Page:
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What are some things that are debatable in Chaucer's "The Miller's Tale," especially...

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ilovecats2 | (Level 1) Honors

Posted October 8, 2011 at 9:14 AM via web

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What are some things that are debatable in Chaucer's "The Miller's Tale," especially related to Alisoun?

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booboosmoosh | High School Teacher | (Level 3) Educator Emeritus

Posted October 8, 2011 at 10:10 AM (Answer #1)

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The medieval audience this story was written for would have been better able to appreciate the humor in the context of that era, and perhaps a more "rustic" life allowed for certain behaviors to be overlooked.

While the author praises Alisoun—particularly how she looks —I find Alisoun's character questionable, regardless of her "country manners," in Chaucer's "The Miller's Tale."

While it may not have been uncommon in a "fabliau" (which is the form Chaucer uses in telling this tale) for the satirical nature of the literary piece to poke fun—contrary to the author's admiration of Alisoun's physical "attributes," I find it hard to admire Alisoun based on her behavior.

First of all, she is married, and while John may not be as young, smart or handsome as she might like, and he is annoyingly jealous, Alisoun has made a commitment before God to him, which she ignores when she agrees to have an affair with Nicholas.

We learn Alisoun is young and newly wed; her husband loves her more than his life, and is fearful that she might have an affair behind his back ("cuckold"):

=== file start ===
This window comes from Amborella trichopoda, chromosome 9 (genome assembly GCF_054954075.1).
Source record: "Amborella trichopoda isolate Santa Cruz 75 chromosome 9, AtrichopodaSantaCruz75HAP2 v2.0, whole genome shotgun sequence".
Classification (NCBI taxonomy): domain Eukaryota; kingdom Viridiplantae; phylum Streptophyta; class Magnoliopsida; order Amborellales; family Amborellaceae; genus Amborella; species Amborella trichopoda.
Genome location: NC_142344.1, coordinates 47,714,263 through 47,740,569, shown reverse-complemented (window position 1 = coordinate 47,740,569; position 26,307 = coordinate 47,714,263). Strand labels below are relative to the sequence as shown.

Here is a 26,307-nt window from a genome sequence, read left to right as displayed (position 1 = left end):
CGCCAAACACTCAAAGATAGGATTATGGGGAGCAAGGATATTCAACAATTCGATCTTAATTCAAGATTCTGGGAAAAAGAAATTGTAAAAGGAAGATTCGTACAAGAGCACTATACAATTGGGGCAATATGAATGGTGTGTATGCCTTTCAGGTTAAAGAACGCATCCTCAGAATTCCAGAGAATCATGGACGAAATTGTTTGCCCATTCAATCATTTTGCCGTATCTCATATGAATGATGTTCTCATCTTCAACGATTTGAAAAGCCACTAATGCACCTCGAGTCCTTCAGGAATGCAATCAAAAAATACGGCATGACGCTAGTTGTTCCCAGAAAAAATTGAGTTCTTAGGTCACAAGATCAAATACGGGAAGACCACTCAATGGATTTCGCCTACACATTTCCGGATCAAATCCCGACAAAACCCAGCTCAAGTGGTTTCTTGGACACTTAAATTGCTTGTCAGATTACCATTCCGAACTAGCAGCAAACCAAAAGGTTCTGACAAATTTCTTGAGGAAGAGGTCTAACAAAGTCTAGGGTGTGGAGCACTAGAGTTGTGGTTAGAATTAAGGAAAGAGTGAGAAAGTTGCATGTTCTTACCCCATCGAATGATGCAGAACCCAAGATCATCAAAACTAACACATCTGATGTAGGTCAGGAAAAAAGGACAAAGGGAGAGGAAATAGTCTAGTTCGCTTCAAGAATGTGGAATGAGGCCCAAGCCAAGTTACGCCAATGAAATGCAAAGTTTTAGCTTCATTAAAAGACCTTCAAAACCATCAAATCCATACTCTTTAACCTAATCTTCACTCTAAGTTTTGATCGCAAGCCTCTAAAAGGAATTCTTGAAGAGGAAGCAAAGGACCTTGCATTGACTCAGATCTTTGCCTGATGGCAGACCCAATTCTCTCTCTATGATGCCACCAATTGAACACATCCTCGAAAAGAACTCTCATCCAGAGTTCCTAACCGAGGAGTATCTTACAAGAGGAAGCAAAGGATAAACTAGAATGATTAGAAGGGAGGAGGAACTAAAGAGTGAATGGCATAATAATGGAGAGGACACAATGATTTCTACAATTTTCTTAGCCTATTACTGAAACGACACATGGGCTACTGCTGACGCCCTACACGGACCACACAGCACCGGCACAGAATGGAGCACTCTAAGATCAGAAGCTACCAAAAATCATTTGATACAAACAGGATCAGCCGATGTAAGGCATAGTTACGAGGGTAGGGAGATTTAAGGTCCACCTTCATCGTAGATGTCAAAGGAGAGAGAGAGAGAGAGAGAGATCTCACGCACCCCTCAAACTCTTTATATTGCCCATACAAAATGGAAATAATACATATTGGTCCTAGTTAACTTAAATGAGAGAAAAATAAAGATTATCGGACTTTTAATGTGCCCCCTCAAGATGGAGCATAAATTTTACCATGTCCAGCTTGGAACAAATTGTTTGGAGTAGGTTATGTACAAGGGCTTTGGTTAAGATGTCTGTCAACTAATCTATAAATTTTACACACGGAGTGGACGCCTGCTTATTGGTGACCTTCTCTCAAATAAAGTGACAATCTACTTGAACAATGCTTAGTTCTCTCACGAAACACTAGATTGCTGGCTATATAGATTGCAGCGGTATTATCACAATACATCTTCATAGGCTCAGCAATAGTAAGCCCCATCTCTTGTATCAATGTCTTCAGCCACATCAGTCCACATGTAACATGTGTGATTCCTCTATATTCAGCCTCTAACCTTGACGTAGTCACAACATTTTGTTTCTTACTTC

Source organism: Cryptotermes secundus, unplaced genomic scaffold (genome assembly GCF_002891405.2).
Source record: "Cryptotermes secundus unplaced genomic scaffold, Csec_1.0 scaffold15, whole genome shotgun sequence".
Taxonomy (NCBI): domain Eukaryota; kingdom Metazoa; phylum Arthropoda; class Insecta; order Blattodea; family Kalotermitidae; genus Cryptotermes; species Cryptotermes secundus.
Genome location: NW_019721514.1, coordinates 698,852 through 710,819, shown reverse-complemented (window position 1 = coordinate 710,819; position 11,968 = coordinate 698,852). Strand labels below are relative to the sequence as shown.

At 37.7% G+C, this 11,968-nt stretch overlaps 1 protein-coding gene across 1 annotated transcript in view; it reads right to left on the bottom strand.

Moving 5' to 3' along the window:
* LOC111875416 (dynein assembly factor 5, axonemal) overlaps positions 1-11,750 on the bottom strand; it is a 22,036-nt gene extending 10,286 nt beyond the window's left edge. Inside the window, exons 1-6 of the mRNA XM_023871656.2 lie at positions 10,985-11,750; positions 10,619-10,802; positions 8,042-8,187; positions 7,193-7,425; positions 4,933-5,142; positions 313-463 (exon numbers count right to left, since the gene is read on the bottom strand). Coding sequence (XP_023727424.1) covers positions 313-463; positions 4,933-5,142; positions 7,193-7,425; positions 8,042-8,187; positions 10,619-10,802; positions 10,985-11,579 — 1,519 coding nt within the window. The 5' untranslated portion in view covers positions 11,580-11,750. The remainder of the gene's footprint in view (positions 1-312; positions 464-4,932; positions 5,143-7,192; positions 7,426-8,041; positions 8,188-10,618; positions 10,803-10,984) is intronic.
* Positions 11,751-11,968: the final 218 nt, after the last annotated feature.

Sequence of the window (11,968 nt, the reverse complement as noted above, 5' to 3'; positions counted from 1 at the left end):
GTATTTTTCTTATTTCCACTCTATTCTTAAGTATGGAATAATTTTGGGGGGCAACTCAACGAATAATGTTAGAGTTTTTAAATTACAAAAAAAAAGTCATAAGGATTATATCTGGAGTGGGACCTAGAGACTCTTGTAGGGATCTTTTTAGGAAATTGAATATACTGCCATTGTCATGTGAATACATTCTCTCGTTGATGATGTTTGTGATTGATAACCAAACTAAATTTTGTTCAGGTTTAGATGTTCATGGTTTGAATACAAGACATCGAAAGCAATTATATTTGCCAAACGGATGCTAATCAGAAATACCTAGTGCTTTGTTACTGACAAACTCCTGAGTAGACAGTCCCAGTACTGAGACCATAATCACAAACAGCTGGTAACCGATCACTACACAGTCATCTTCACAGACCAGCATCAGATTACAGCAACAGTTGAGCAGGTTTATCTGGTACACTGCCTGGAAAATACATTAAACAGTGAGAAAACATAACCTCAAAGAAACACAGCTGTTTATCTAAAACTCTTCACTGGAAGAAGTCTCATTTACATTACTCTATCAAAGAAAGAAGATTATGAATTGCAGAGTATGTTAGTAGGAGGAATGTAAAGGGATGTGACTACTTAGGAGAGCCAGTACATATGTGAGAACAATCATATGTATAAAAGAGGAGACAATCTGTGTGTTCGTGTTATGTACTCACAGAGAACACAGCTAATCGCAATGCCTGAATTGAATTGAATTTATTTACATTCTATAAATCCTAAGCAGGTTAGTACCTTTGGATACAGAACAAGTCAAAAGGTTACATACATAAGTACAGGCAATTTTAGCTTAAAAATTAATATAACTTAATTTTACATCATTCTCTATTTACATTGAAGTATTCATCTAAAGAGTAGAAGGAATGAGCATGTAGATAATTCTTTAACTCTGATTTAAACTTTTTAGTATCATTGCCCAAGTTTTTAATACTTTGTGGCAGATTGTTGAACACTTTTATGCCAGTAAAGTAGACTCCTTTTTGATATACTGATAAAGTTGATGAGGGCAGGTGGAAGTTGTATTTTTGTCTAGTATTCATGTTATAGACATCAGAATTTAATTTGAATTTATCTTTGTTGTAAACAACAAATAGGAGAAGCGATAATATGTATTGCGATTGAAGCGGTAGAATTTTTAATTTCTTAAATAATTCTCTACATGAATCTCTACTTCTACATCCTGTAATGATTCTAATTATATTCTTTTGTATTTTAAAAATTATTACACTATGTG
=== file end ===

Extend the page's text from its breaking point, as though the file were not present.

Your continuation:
This carpenter had lately wed a wife

Whom he loved better than he loved his life;

And she was come to eighteen years of age.

Jealous he was and held her close in cage.

For she was wild and young and he was old,

And deemed himself as like to be cuckold. (35-40)

One would expect that with such a new marriage, Alisoun would be faithful to her new husband for a little while, but she obviously does not intend to be devoted to her husband. Chaucer notes:

And certainly she had a lickerish eye.

This means she has a "lecherous" eye, and "lechery" is defined as...

...unrestrained or excessive indulgence of sexual desire.

The reader (and John, it would seem) can have little hope of her fidelity to her new and loving husband. And when John travels from their home, Nicholas is there waiting.

Alisoun is easily attracted to Nicholas, though looking at the description objectively, he seems lacking:

This clerk was called the clever Nicholas;

 

Of secret loves he knew and their solace;

 

And he kept counsel, too, for he was sly

 

And meek as any maiden passing by. (13-16)

Nicholas gets around ("secret loves") and he's sneaky and "sly." Had Alisoun been a good wife, she would have done everything to stay away from Nicholas, however, she quickly falls into a relationship with him.

Besides turning away from her husband, she is particularly critical of a parish clerk of the church named Absalom who also wants Alisoun. She will have nothing to do with him because she has promised herself to Nicholas (not out of desire to be faithful).

She was enamoured so of Nicholas

That Absalom might go and blow his horn;

He got naught for his labour but her scorn.

And thus she made of Absalom her ape,

And all his earnestness she made a jape. (199-203)

Here is a young woman without regard for others. She also has no class.

Ultimately, Alisoun and Nicholas find a way to trick John by making him think floods are coming. Alison plays a trick on Absalom by putting her naked bottom out the window for him to give a closed-eyed kiss, thinking it her face. When John falls through the floor of his house in a boat constructed for the "floods," he is a laughingstock. Absalom leaves in disgust, and Nicholas is branded on his butt by Absalom.

However, nothing happens to Alisoun. It seems unfair, but this is just one characteristic of a "fabliau," where the husband is played for a fool by his wife.

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